The Ambiguous Loss of Outdoor Education

The midpoint of July marks the second half of summer. Understandably, returning to school for the 2020-21 academic year is on the forefront of every teacher’s, parent’s, and student’s mind. Unfortunately, given the uptick in Covid-19 cases in many places, including Napa County, school will resume in continued distance learning mode.

County public health officials and school district administrators are working tirelessly to prepare for a safe student return to school. Let me be clear, I do not underestimate the importance and scope of this difficult work. However, amidst the health and safety concerns, I’ve started to mourn the loss of access to outdoor learning spaces.

Photo by cottonbro on Pexels.com

In my May post, I landed squarely on the side of garden-based educators to be mindful about reentering their gardens. Yet, months have passed and many gardens remain “off limits” to the communities they serve (the very communities that invested substantial time, money, and effort into building the gardens in the first place)!

Last week I had the opportunity to join one teacher in her garden to help reclaim the paths and complete a few chores. It was invigorating, but when I returned home, I had the realization that garden classrooms are a type of ambiguous loss for many educators–and an even more so for students!

I was first introduced to the term ambiguous loss on my meditative listening journey that started with the shelter-in-place order. Pioneered by Pauline Boss, ambiguous loss refers to the type of loss that is not as tangible as the death of a loved one, yet can have as traumatic an impact, especially if not addressed. It may be relational shift that occurs when a parent or spouse suffers from dementia, or the tremendous uncertainty felt when a soldier goes missing in action.

Boss asserts, “Rife with ambiguity, while such losses cannot be resolved, they can be acknowledged and supported by professionals or in community with others.” 

https://www.ambiguousloss.com/

Meanwhile, the Environmental Education community has rallied to share joint proposals for how schools can embrace and leverage outdoor education to make physical distancing more available, while also addressing the social-emotional learning needs (another ambiguous loss) to combat feelings of isolation and separation caused by the pandemic. I’ve listed just a few of these insightful resources below:

Leveraging outdoor education does not seem to be part of the reopening plan in the schools and districts in which I work, so The School Doctor will offer a different antidote to disconnection: Common Core Cooking is going online! In time for Food Literacy Month, we will release resources for connecting home and school through food education. Check back for updates in the coming weeks.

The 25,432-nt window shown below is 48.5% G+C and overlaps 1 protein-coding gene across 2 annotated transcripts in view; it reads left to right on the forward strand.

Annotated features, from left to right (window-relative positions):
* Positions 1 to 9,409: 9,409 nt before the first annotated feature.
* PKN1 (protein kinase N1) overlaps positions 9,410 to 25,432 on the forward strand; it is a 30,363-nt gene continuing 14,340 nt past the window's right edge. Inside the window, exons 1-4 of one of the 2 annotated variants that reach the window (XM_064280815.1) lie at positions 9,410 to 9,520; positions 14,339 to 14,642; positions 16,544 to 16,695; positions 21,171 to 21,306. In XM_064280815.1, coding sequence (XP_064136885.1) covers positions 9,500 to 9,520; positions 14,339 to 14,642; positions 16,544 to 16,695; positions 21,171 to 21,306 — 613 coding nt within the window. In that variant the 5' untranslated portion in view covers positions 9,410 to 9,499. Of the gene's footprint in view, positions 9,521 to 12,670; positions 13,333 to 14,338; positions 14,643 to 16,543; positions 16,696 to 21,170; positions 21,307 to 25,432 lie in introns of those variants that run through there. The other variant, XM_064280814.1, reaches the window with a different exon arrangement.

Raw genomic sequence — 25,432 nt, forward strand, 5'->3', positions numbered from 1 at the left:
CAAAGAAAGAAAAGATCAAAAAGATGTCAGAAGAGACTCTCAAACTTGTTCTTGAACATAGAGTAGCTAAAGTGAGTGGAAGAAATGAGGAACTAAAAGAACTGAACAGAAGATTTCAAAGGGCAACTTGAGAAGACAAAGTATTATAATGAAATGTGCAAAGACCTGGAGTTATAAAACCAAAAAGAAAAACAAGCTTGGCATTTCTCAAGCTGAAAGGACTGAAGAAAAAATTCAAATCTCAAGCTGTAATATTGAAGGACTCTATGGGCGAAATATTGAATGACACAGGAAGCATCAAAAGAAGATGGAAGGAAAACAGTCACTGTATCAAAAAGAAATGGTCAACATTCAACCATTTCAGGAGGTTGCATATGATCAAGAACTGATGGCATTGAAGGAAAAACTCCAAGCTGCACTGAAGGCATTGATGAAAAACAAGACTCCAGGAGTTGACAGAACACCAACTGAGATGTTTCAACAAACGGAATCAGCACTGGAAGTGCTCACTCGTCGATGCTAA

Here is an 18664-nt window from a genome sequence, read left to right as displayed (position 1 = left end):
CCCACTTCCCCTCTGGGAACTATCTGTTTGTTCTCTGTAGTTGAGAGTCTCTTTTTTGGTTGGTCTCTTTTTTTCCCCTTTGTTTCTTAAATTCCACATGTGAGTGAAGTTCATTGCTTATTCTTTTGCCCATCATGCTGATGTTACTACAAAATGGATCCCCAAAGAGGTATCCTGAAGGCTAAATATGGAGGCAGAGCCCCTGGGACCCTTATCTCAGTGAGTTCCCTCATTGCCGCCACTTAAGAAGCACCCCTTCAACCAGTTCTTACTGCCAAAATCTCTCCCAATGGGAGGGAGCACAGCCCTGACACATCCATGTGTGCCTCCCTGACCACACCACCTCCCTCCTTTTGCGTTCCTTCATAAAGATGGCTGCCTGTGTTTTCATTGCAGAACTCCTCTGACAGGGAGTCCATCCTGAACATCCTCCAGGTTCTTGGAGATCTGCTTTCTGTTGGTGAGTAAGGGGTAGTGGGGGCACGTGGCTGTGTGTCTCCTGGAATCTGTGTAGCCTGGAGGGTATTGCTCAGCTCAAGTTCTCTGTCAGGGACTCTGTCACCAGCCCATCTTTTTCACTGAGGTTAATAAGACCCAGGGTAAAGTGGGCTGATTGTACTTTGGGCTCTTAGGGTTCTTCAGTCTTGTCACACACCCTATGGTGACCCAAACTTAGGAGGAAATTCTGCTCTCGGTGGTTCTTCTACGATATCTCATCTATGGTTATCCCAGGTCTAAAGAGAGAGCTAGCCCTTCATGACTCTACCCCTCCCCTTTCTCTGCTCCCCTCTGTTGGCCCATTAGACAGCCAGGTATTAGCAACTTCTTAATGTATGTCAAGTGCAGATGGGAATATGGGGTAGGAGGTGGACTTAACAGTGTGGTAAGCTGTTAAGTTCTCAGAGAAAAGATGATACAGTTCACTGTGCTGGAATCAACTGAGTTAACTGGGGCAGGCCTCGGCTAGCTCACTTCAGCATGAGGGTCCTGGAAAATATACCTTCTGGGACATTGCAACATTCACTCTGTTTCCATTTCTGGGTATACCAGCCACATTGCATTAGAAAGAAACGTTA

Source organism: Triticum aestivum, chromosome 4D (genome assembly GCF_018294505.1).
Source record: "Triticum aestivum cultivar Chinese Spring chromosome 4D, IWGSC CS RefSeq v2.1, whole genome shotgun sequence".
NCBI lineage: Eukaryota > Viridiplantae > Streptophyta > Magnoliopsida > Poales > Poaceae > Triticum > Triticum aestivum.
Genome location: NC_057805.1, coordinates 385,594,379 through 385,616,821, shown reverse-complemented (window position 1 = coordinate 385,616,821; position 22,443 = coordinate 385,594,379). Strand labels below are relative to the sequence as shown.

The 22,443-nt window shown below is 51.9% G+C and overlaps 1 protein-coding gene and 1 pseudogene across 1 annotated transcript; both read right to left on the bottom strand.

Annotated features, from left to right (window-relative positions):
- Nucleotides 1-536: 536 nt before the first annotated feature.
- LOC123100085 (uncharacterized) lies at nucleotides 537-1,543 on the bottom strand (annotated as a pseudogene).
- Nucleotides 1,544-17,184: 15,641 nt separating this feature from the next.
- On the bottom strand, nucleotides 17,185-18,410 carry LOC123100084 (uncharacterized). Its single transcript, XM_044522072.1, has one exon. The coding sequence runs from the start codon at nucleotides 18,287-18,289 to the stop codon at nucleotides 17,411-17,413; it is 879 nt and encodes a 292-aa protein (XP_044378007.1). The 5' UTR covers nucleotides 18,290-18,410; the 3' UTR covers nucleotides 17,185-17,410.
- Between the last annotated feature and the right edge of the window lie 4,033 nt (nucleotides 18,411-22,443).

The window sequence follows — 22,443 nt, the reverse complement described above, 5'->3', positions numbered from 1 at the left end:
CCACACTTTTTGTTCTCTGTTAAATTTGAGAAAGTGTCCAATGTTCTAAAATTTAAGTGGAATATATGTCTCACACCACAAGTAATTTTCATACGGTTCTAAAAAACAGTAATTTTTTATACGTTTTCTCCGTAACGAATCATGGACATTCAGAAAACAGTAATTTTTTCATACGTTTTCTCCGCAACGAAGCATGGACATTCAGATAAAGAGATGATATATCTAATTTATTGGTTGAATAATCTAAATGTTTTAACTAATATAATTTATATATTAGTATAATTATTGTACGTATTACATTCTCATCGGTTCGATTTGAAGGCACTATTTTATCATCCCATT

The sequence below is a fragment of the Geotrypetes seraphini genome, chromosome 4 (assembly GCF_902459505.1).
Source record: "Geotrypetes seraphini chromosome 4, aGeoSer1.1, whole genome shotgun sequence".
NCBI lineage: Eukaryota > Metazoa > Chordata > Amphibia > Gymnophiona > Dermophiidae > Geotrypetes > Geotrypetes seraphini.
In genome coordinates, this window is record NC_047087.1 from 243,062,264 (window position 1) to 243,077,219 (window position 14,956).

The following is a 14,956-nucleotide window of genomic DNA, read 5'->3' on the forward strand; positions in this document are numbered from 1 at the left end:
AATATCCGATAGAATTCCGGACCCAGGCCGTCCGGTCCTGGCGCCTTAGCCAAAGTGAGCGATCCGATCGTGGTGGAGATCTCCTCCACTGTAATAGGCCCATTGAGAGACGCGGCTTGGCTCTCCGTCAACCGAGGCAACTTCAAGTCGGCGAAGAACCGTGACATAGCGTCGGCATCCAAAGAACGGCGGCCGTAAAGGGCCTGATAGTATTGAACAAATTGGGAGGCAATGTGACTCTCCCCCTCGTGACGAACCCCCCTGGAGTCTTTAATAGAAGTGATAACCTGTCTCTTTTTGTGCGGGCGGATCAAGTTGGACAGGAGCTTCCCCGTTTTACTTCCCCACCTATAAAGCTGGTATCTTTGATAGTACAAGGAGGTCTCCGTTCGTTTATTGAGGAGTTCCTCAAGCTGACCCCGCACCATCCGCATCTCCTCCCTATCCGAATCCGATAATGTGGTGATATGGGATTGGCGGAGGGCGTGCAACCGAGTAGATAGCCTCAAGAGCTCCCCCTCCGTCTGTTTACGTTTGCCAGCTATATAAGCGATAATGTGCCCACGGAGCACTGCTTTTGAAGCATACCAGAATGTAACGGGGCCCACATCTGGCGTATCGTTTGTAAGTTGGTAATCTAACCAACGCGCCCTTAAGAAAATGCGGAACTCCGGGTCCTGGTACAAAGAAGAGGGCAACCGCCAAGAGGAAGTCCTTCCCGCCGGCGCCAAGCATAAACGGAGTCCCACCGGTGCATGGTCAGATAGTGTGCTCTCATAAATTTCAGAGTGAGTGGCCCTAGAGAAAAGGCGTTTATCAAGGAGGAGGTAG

In other news, The School Garden Doctor WordPress blog is rebranding! In September, the title will change to Gleaning the Field, but the content will continue to capture and share evidence-based practices to sustain school gardens in the 21st century. With the title update, I will also remove all advertisements.

I want to express my sincere gratitude for the growing community of followers and supporters. Since founding The School Garden Doctor as a nonprofit organization, I’ve also launched a seasonal resource blast called The School Garden Journal (published just four times each year). If you like what you read here, please consider also visiting or sharing my website (linked below).

As always, reach out to me via WordPress Comments, email, direct messaging on LinkedIn or Instagram, or follow me on Pinterest. Avoid ambiguous loss of community by staying connected to each other and the outdoor spaces in which you learn best!

Empowering teachers, schools, and communities to grow school gardens that enhance science education, nurture wellness, and foster environmental literacy.

2 Comments Add yours

  1. arlenebates says:

    Very well put Carrie!  I hope the district will take notice.  Frank won’t let us go clean up the BV garden- he says one or two teachers will do it.

    Liked by 1 person

    1. Thanks, Arlene! Collectively, I know we can make changes to these policies (or lack thereof).

      Like

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